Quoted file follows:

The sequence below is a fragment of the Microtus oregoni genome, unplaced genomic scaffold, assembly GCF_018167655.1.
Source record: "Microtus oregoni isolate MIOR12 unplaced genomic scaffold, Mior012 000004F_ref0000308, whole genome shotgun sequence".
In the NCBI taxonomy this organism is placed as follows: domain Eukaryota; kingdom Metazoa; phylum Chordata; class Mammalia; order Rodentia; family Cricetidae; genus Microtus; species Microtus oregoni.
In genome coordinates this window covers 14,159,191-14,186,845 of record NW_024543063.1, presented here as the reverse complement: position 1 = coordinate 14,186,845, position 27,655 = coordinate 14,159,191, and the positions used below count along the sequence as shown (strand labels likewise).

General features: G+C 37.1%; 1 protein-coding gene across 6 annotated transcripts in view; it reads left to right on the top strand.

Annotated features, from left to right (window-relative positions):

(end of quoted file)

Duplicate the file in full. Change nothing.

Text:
The sequence below is a fragment of the Microtus oregoni genome, unplaced genomic scaffold, assembly GCF_018167655.1.
Source record: "Microtus oregoni isolate MIOR12 unplaced genomic scaffold, Mior012 000004F_ref0000308, whole genome shotgun sequence".
In the NCBI taxonomy this organism is placed as follows: domain Eukaryota; kingdom Metazoa; phylum Chordata; class Mammalia; order Rodentia; family Cricetidae; genus Microtus; species Microtus oregoni.
In genome coordinates this window covers 14,159,191-14,186,845 of record NW_024543063.1, presented here as the reverse complement: position 1 = coordinate 14,186,845, position 27,655 = coordinate 14,159,191, and the positions used below count along the sequence as shown (strand labels likewise).

General features: G+C 37.1%; 1 protein-coding gene across 6 annotated transcripts in view; it reads left to right on the top strand.

Annotated features, from left to right (window-relative positions):